On the 12th of May, 2017, the ransomware virus, WannaCry created a chaos in the cyber world and paralyzed several important systems across the globe. One of the sectors that was highly affected by the WannaCry cyber-attack was the healthcare IT sector. In Britain, the cyber-attack severely impacted the IT systems of many hospitals where doctors were helpless as they could not access the records of patients. Further, emergency care was delayed and ambulances were also diverted, thus, risking many the life of many patients.
Medical Device Hacks to Threaten Life of Patients
The icing on the cake of cyber-attacks is hacking healthcare IT systems, but the cherry on top of it is the hacking medical devices which will further lead to life threatening situations. Researchers in the U.K. and Belgium have demonstrated the possibility of medical devices such as insulin pumps, defibrillators, and pacemakers to be infected by life-threatening signals. A recent case related to this type of infiltration is the temporary close down of a catheter laboratory in Virginia where malware was reported in the computers which supported cardiac surgery. In another similar case, malware having the capacity to open “backdoor” access to the IT network of a hospital was discovered in the software in communication devices, blood gas analyzer, and X-ray machines.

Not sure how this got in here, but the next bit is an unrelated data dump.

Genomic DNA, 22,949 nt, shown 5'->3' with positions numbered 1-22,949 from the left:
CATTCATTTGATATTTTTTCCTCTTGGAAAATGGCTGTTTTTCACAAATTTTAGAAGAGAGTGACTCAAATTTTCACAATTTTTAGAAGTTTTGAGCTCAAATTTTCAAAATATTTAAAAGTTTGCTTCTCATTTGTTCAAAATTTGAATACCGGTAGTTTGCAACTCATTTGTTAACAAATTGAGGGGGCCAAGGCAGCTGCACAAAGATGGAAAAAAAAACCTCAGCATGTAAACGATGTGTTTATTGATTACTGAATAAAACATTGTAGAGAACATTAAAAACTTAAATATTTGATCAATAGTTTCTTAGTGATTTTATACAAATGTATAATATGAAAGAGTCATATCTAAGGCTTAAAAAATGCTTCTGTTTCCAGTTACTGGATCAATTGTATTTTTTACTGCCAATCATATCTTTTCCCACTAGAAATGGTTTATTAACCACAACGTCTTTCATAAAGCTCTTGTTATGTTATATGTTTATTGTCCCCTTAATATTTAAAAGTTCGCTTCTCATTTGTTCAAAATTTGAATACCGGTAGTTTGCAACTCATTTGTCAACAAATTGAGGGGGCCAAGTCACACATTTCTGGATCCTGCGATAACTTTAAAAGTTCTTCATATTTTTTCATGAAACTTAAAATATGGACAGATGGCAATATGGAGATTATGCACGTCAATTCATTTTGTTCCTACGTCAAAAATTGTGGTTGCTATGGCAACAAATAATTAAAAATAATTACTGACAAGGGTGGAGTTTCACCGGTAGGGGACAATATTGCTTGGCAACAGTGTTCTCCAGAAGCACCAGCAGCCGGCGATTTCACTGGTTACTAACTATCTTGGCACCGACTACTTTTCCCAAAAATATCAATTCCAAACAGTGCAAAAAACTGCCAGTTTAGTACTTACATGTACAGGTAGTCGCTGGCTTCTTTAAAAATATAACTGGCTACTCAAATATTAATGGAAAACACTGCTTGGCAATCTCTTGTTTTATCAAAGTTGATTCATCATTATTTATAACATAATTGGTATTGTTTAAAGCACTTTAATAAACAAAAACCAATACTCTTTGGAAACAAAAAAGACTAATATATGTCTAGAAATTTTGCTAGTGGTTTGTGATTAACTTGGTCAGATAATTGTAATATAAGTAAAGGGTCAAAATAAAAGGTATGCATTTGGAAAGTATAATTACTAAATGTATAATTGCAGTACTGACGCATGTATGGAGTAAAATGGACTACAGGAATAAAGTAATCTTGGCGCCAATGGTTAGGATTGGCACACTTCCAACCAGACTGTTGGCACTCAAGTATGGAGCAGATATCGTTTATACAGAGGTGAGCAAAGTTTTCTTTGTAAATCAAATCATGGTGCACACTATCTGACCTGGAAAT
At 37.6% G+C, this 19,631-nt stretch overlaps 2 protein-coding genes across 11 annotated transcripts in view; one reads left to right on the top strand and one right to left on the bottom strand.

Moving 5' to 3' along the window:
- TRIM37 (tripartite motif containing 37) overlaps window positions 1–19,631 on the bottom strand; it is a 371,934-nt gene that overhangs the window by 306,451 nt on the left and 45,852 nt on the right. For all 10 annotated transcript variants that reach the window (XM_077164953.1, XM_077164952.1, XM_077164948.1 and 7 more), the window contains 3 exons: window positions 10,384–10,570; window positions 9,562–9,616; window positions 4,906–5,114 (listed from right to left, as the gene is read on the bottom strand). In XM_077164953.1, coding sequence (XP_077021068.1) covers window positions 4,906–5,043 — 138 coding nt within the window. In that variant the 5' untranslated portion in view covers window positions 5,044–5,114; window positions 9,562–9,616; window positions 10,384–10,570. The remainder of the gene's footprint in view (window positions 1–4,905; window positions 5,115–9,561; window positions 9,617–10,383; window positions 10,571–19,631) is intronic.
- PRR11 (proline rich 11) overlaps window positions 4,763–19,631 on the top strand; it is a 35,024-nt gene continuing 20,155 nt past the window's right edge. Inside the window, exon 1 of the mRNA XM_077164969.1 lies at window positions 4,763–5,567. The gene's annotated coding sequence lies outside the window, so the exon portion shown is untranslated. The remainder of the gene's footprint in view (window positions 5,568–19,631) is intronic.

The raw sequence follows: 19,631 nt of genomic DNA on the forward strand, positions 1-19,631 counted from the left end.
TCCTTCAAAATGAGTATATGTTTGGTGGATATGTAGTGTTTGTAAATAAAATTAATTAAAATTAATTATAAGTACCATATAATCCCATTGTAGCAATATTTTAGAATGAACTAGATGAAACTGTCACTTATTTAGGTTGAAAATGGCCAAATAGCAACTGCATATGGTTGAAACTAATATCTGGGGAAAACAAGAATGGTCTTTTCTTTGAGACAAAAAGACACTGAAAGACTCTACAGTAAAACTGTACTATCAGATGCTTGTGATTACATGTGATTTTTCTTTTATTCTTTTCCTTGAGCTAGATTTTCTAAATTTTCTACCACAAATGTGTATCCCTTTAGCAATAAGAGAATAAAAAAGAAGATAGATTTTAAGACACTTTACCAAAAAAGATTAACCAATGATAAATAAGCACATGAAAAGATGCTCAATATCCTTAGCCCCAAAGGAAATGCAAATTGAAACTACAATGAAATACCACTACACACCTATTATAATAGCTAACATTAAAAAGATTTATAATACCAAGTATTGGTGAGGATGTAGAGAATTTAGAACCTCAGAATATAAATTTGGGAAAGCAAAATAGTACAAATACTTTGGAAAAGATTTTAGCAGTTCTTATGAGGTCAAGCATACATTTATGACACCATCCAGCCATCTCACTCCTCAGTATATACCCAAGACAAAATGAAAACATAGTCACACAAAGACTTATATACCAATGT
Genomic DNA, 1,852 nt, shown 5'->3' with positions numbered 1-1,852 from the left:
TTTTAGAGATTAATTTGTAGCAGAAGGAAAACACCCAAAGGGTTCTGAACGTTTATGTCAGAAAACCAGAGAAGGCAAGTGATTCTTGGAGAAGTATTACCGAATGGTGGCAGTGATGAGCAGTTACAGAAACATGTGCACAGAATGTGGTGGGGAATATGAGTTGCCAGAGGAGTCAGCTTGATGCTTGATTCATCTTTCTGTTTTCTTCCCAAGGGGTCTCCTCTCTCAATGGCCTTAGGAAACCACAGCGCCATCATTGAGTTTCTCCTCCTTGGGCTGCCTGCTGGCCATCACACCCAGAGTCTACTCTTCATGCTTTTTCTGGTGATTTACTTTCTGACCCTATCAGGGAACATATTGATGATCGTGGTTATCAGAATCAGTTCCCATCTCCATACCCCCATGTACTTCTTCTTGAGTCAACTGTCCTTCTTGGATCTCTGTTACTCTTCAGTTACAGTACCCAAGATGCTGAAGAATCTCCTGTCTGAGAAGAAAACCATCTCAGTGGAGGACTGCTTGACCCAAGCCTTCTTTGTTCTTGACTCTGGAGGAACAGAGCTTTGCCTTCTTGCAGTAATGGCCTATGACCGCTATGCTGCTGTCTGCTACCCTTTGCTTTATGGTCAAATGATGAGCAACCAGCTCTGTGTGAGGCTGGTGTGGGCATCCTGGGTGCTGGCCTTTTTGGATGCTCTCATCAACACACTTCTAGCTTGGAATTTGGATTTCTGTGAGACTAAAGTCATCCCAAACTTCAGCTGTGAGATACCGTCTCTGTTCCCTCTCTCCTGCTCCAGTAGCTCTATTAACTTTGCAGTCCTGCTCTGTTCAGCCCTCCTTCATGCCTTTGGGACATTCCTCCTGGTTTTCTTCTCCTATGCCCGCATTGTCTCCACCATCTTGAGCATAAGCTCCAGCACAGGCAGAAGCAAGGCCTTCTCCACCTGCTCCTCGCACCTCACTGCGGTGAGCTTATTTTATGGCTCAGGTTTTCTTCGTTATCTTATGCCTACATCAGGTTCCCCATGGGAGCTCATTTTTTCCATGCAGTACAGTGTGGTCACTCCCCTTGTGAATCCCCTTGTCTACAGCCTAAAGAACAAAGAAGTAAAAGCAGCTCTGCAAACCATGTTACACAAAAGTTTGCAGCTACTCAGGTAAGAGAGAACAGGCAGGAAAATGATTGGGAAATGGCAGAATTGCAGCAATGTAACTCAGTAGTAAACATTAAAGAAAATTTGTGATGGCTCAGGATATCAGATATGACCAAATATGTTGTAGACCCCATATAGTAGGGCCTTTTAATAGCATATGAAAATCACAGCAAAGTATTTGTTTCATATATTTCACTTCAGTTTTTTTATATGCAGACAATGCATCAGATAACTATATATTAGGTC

Minor Protection Steps could Act as Savior of Many
In order to prevent the medical devices from being hacked, protect data, and save the life of patients, healthcare systems and hospital CIOs can follow certain steps identified by experts. Such methods include assess of device cyber security at the time of procurement, maintain basic cyber hygiene, proactively access patch vulnerabilities and risks, and stay informed and alert.
However, as cyber security is at the end of the priority list of healthcare IT and with limited resources, protecting devices from being hacked might be a tough task at hand for hospital CIOs, even though it is a soft spot in terms of security.